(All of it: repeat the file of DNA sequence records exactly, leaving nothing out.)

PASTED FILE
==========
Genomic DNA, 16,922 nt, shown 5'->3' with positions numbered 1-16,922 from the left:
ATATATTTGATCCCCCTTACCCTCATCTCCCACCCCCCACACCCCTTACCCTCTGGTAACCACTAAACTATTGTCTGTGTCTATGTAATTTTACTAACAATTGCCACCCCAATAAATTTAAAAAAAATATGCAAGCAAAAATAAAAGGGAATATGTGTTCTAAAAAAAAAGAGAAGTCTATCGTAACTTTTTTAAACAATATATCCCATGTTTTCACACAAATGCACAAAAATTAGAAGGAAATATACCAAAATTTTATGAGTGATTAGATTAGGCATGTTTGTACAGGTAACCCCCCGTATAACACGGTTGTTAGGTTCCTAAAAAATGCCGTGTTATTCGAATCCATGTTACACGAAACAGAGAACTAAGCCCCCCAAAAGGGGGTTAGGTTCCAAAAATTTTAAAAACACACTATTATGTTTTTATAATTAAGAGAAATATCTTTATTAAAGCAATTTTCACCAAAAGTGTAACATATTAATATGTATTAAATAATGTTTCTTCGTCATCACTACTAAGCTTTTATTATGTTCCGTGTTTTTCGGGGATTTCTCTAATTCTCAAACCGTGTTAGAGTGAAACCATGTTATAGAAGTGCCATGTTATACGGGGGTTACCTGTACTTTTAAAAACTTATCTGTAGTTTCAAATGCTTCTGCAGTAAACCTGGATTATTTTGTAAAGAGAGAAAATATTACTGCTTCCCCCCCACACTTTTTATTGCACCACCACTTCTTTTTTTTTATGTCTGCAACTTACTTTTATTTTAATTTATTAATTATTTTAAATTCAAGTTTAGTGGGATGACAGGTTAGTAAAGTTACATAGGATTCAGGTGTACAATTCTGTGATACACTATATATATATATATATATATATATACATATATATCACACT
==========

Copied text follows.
Genomic DNA, 16,922 nt, shown 5'->3' with positions numbered 1-16,922 from the left:
ATATATTTGATCCCCCTTACCCTCATCTCCCACCCCCCACACCCCTTACCCTCTGGTAACCACTAAACTATTGTCTGTGTCTATGTAATTTTACTAACAATTGCCACCCCAATAAATTTAAAAAAAATATGCAAGCAAAAATAAAAGGGAATATGTGTTCTAAAAAAAAAGAGAAGTCTATCGTAACTTTTTTAAACAATATATCCCATGTTTTCACACAAATGCACAAAAATTAGAAGGAAATATACCAAAATTTTATGAGTGATTAGATTAGGCATGTTTGTACAGGTAACCCCCCGTATAACACGGTTGTTAGGTTCCTAAAAAATGCCGTGTTATTCGAATCCATGTTACACGAAACAGAGAACTAAGCCCCCCAAAAGGGGGTTAGGTTCCAAAAATTTTAAAAACACACTATTATGTTTTTATAATTAAGAGAAATATCTTTATTAAAGCAATTTTCACCAAAAGTGTAACATATTAATATGTATTAAATAATGTTTCTTCGTCATCACTACTAAGCTTTTATTATGTTCCGTGTTTTTCGGGGATTTCTCTAATTCTCAAACCGTGTTAGAGTGAAACCATGTTATAGAAGTGCCATGTTATACGGGGGTTACCTGTACTTTTAAAAACTTATCTGTAGTTTCAAATGCTTCTGCAGTAAACCTGGATTATTTTGTAAAGAGAGAAAATATTACTGCTTCCCCCCCACACTTTTTATTGCACCACCACTTCTTTTTTTTTATGTCTGCAACTTACTTTTATTTTAATTTATTAATTATTTTAAATTCAAGTTTAGTGGGATGACAGGTTAGTAAAGTTACATAGGATTCAGGTGTACAATTCTGTGATACACTATATATATATATATATATATATATACATATATATCACACT